Scandal shouldn’t discourage

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    Disgust, outrage, betrayal: The scandal centered on former Florida Representative Mark Foley has left a sour taste in the mouths of American citizens.The scandal began when concerns were raised about inappropriate contact Foley had with teenage pages through electronic messages.

    Just when it seemed Americans’ faith in Congress could not slip any lower, it has. Since the unfolding of the scandal, Congress’ approval rating has plummeted to a meager 27 percent, according a New York Times poll released earlier this week.

    I am apathetic toward the situation. Like millions of Americans, I am fed up with the corruption on Capitol Hill – on the sides of both Republicans and Democrats.

    As there seems to be little I can do to stop the corruption, I am simply tempted to stop caring about our government.

    Yet this apathetic approach to political involvement – or noninvolvement – is certainly not the wisest choice. Corrupted or not, politicians on Capitol Hill will continue to make the decisions that affect our futures. It is the men and women of Congress who will set our tax rates, make our laws, and involve us in long-term foreign conflicts.

    As a result of the Foley scandal, 5 percent of Americans are more likely to not vote at all, according to The Times poll. The numbers may be significantly higher for college-aged voters, who have not experienced as many political scandals and are more likely to be turned away from political involvement by the current one.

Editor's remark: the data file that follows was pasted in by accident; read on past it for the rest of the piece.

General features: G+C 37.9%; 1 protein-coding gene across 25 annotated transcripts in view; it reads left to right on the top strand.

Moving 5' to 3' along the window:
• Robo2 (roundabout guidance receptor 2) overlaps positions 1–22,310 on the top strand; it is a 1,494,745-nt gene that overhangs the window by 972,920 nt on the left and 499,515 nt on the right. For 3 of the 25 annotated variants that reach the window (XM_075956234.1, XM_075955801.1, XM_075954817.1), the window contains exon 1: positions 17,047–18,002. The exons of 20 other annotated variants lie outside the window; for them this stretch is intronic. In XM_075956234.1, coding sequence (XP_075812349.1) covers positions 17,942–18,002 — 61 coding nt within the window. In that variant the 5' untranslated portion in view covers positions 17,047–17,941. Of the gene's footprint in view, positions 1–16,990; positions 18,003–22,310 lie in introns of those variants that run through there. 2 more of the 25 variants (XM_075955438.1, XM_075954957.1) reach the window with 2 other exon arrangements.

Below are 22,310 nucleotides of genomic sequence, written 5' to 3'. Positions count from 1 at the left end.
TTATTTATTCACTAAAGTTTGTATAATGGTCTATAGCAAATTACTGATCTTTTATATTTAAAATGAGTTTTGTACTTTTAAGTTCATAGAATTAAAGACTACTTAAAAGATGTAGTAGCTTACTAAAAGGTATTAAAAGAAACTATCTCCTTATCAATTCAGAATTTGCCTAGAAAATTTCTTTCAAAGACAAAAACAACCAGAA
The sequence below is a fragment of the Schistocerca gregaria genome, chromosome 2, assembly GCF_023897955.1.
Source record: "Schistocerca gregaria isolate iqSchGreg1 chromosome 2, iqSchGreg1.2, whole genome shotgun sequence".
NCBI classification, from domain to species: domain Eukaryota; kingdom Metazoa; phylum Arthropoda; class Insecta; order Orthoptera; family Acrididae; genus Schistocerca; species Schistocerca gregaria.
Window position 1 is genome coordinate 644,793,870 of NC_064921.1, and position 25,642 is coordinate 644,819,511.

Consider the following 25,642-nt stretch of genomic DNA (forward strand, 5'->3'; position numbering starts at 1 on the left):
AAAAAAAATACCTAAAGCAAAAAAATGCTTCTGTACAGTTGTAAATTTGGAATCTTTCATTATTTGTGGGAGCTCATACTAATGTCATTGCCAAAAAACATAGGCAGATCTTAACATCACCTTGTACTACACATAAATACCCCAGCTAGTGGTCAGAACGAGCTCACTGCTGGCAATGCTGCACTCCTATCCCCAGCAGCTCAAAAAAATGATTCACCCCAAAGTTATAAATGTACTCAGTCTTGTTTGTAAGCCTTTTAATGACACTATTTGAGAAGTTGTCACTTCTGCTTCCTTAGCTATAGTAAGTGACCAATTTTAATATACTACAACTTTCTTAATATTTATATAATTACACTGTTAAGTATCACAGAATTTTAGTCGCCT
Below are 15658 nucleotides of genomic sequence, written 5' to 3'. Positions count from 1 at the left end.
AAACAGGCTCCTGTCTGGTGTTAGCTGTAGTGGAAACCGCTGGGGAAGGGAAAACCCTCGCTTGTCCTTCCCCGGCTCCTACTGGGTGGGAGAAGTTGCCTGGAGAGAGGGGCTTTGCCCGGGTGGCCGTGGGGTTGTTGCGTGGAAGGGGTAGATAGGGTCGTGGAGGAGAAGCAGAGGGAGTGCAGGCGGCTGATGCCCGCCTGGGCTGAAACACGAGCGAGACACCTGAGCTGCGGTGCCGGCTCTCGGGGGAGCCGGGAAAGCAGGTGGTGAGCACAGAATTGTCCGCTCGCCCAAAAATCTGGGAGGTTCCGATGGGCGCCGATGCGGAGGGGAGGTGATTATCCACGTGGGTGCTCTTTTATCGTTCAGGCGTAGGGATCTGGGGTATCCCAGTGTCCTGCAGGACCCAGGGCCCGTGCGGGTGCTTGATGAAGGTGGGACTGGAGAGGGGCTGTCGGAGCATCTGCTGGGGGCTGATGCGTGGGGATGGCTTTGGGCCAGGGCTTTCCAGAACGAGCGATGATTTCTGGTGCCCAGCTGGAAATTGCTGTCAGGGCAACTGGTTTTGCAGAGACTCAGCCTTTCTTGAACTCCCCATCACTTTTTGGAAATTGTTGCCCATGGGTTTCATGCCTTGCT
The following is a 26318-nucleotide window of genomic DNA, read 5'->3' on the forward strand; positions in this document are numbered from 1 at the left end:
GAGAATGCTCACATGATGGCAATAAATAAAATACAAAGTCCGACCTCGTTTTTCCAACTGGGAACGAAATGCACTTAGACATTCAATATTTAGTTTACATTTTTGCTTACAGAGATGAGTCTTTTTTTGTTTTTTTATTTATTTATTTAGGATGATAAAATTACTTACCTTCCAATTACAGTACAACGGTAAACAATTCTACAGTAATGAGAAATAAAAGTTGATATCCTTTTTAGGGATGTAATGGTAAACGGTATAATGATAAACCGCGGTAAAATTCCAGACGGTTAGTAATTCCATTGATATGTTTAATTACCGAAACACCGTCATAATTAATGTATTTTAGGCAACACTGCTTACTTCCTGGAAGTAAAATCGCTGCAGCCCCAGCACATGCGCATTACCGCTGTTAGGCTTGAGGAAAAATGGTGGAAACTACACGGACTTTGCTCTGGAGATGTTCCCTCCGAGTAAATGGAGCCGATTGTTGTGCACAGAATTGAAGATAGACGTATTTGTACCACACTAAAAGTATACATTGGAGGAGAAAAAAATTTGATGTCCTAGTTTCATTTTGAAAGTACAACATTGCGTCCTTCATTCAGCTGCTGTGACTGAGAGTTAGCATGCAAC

These findings are troublesome. We must not let ourselves fall into this 5 percent. We can run from political involvement, but we cannot hide. Political decisions affect every aspect of our lives.

    Rather than disengaging from politics in response to political scandals, we should take the few positive steps we can to prevent them. We should start by getting to know the candidates in the upcoming election.

    We must ask some important questions: What is the track record of this candidate? Has he or she been involved in any questionable practices or decisions? Through such questioning, we may be able to lessen the chance of future political scandals.

    Many were shocked when President Bill Clinton, a widely-respected leader, was involved in an extramarital affair with young intern Monica Lewinsky. Likewise, Foley’s own wife refused to believe the content of his inappropriate instant message conversations with teenage pages, according to a The New York Times report.

    Such cases remind us of another truth: politicians are human. They are apt to make mistakes just like the rest of us.

    This does not mean congressmen should not pay for their indiscretions. Foley deserved to be ousted from political office for his actions, as many believe Clinton should have been for his.

    It only means we cannot expect politicians and the political system to be perfect. More importantly, we should not become disillusioned and, consequently, disengaged when the political system falters.

    Our reaction to political scandals should be one of engagement rather than disengagement. We should voice our complaints and we should research the candidates in the upcoming elections, but we must never give up on political involvement.

    We must continue to care. We have far too much at stake to simply give up on the government.

    Matt Messel is a sophomore sociology major from Omaha, Neb. His column appears every Thursday.